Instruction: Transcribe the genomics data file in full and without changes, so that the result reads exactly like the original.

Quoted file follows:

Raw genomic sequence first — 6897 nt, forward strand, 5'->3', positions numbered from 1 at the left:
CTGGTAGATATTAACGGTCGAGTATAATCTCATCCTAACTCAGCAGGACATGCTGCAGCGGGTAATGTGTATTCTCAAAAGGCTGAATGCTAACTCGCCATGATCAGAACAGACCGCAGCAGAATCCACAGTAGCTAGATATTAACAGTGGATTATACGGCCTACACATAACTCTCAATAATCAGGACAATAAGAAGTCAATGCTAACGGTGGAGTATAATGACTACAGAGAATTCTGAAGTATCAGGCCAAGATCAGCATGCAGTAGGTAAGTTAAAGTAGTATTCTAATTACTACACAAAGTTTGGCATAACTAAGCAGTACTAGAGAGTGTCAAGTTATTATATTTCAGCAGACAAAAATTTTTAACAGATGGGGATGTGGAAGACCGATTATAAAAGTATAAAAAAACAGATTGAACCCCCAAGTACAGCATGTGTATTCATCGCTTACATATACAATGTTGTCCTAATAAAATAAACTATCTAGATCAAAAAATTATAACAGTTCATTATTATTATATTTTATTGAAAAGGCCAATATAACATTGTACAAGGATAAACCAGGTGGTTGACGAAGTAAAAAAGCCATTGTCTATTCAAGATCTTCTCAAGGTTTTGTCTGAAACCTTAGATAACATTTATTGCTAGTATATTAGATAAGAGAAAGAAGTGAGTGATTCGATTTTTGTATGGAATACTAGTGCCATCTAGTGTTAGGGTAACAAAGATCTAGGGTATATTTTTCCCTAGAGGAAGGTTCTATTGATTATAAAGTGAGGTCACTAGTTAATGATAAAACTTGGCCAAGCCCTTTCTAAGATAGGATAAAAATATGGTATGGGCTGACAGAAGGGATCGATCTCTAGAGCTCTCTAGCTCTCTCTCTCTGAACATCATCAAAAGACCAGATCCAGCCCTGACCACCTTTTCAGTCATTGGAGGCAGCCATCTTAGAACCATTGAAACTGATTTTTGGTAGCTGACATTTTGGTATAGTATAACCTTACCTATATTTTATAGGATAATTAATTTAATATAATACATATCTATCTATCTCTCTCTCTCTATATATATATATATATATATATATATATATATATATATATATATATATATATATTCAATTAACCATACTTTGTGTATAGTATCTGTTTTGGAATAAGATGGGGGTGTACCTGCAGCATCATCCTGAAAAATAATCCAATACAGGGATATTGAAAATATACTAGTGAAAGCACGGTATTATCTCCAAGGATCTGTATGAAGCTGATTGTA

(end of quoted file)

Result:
Raw genomic sequence first — 6897 nt, forward strand, 5'->3', positions numbered from 1 at the left:
CTGGTAGATATTAACGGTCGAGTATAATCTCATCCTAACTCAGCAGGACATGCTGCAGCGGGTAATGTGTATTCTCAAAAGGCTGAATGCTAACTCGCCATGATCAGAACAGACCGCAGCAGAATCCACAGTAGCTAGATATTAACAGTGGATTATACGGCCTACACATAACTCTCAATAATCAGGACAATAAGAAGTCAATGCTAACGGTGGAGTATAATGACTACAGAGAATTCTGAAGTATCAGGCCAAGATCAGCATGCAGTAGGTAAGTTAAAGTAGTATTCTAATTACTACACAAAGTTTGGCATAACTAAGCAGTACTAGAGAGTGTCAAGTTATTATATTTCAGCAGACAAAAATTTTTAACAGATGGGGATGTGGAAGACCGATTATAAAAGTATAAAAAAACAGATTGAACCCCCAAGTACAGCATGTGTATTCATCGCTTACATATACAATGTTGTCCTAATAAAATAAACTATCTAGATCAAAAAATTATAACAGTTCATTATTATTATATTTTATTGAAAAGGCCAATATAACATTGTACAAGGATAAACCAGGTGGTTGACGAAGTAAAAAAGCCATTGTCTATTCAAGATCTTCTCAAGGTTTTGTCTGAAACCTTAGATAACATTTATTGCTAGTATATTAGATAAGAGAAAGAAGTGAGTGATTCGATTTTTGTATGGAATACTAGTGCCATCTAGTGTTAGGGTAACAAAGATCTAGGGTATATTTTTCCCTAGAGGAAGGTTCTATTGATTATAAAGTGAGGTCACTAGTTAATGATAAAACTTGGCCAAGCCCTTTCTAAGATAGGATAAAAATATGGTATGGGCTGACAGAAGGGATCGATCTCTAGAGCTCTCTAGCTCTCTCTCTCTGAACATCATCAAAAGACCAGATCCAGCCCTGACCACCTTTTCAGTCATTGGAGGCAGCCATCTTAGAACCATTGAAACTGATTTTTGGTAGCTGACATTTTGGTATAGTATAACCTTACCTATATTTTATAGGATAATTAATTTAATATAATACATATCTATCTATCTCTCTCTCTCTATATATATATATATATATATATATATATATATATATATATATATATATATATATTCAATTAACCATACTTTGTGTATAGTATCTGTTTTGGAATAAGATGGGGGTGTACCTGCAGCATCATCCTGAAAAATAATCCAATACAGGGATATTGAAAATATACTAGTGAAAGCACGGTATTATCTCCAAGGATCTGTATGAAGCTGATTGTA